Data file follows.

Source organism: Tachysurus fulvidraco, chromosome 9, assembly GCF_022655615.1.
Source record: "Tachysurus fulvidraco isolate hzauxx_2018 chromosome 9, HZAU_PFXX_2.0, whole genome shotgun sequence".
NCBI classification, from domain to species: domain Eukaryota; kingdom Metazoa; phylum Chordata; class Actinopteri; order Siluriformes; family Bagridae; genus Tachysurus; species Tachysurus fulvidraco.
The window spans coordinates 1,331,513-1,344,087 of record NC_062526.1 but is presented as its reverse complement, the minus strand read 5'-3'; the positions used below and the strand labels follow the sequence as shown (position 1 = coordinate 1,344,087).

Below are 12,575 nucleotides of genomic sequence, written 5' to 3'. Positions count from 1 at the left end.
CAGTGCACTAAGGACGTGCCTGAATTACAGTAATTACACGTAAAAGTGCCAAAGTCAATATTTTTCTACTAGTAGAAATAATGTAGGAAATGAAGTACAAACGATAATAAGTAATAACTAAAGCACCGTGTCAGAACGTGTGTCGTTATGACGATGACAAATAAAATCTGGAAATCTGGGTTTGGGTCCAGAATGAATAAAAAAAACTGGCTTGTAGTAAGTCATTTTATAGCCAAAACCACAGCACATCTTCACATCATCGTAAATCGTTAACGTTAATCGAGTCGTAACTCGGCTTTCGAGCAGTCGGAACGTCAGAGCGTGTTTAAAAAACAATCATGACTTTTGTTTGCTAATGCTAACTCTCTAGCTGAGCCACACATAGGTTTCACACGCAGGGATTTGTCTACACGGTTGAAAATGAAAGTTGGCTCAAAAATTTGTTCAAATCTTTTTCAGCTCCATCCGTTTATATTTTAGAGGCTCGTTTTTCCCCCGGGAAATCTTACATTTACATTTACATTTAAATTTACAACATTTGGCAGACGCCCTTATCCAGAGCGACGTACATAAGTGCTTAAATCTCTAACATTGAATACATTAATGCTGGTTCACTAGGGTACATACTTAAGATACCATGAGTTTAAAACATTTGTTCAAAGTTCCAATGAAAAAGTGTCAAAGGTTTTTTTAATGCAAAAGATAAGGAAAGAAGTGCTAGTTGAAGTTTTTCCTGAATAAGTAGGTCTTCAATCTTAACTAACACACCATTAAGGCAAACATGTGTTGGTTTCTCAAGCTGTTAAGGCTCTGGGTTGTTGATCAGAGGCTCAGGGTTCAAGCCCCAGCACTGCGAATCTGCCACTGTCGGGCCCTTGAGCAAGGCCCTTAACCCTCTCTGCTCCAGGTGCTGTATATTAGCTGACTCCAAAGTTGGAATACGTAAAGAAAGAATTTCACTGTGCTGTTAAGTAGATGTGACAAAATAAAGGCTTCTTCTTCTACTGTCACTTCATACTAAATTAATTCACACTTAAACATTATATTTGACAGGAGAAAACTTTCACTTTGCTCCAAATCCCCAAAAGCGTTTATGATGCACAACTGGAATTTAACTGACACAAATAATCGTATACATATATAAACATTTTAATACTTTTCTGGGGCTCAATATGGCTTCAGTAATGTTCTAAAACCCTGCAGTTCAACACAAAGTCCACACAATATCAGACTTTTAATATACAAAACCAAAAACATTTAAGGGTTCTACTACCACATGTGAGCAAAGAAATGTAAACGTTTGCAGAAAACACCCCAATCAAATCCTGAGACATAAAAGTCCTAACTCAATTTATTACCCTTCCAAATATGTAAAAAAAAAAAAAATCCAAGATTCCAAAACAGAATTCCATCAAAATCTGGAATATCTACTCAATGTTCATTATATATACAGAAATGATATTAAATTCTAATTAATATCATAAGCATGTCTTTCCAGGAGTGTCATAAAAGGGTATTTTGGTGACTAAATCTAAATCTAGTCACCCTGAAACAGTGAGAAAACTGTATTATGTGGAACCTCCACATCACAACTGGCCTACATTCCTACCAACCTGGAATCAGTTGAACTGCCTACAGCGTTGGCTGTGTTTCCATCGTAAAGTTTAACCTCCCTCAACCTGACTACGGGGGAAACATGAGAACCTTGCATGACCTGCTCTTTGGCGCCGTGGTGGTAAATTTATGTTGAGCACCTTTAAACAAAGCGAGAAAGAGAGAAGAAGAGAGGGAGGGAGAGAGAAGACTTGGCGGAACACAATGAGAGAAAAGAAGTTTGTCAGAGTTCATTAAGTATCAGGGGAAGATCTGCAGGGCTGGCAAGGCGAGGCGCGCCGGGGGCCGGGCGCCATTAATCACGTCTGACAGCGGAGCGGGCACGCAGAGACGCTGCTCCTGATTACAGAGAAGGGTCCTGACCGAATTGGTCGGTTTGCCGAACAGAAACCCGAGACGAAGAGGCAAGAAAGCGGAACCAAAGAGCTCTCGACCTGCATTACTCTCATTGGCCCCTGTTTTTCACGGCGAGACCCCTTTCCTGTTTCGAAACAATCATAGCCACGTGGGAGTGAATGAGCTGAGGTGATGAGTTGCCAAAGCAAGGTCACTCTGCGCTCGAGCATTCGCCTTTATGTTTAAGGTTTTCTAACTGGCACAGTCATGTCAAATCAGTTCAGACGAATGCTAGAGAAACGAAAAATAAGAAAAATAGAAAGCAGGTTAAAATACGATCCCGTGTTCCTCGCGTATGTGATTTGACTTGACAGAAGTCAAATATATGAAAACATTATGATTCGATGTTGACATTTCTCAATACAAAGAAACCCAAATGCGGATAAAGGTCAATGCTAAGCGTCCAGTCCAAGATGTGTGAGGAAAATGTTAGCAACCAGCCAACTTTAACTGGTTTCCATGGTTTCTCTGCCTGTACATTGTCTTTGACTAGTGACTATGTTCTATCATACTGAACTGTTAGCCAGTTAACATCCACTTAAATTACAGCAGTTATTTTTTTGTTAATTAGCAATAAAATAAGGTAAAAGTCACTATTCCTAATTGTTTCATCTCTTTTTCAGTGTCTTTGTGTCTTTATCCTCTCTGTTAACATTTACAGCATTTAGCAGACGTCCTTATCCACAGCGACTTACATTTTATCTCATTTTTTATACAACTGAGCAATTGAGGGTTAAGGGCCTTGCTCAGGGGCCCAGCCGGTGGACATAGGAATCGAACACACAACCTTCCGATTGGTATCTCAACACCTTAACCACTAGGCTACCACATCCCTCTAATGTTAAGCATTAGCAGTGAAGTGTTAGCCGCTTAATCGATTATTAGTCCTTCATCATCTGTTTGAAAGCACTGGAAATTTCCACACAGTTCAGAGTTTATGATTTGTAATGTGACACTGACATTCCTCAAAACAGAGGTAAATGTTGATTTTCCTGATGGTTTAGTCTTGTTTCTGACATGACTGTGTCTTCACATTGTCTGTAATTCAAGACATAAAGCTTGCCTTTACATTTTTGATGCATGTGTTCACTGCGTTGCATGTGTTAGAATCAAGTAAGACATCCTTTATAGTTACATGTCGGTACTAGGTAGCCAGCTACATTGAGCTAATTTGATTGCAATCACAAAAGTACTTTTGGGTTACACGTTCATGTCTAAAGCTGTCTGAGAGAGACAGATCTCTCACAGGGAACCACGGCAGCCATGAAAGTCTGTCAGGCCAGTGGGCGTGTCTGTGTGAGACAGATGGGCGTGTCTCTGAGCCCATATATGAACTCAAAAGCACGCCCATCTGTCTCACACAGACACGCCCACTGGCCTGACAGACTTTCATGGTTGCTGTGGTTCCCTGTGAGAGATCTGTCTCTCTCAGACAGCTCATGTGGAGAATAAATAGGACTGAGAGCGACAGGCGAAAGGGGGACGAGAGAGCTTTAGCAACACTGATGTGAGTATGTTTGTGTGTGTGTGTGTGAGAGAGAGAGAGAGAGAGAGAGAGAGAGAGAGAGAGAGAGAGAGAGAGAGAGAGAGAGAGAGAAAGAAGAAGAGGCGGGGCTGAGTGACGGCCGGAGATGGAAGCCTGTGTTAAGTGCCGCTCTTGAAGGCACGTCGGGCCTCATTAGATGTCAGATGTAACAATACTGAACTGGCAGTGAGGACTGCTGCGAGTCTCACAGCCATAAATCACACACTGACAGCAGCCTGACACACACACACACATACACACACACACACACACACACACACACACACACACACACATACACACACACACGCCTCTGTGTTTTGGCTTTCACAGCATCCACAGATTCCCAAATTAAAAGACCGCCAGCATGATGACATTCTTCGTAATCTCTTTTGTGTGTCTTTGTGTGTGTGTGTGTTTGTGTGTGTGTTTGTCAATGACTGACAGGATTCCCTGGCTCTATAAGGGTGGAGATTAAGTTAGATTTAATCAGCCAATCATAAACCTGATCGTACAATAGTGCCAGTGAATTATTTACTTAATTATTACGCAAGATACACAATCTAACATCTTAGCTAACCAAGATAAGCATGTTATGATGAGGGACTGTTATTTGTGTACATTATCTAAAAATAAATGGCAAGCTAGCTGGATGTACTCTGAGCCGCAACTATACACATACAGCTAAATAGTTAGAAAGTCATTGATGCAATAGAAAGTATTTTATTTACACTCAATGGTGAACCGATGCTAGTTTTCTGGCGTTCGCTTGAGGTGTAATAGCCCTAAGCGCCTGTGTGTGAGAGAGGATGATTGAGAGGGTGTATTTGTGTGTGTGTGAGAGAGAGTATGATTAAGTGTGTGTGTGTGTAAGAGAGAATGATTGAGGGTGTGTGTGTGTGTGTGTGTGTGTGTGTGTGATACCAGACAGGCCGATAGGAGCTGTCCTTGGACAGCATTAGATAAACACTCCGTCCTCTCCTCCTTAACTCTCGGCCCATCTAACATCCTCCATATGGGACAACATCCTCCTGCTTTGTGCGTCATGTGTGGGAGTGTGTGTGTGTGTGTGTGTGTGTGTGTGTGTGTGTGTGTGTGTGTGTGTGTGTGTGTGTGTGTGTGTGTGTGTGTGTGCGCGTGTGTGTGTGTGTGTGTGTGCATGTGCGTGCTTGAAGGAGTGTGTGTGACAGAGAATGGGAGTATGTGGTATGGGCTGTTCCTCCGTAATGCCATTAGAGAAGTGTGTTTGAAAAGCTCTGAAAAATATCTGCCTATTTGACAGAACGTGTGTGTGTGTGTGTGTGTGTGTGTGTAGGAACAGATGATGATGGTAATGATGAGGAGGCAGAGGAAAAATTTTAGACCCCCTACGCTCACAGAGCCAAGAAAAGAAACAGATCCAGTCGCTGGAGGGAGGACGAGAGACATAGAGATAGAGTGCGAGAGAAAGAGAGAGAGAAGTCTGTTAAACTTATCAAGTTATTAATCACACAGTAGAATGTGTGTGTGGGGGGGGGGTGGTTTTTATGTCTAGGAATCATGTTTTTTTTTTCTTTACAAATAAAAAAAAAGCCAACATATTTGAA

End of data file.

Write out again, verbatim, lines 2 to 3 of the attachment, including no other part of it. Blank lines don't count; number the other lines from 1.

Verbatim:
Source record: "Tachysurus fulvidraco isolate hzauxx_2018 chromosome 9, HZAU_PFXX_2.0, whole genome shotgun sequence".
NCBI classification, from domain to species: domain Eukaryota; kingdom Metazoa; phylum Chordata; class Actinopteri; order Siluriformes; family Bagridae; genus Tachysurus; species Tachysurus fulvidraco.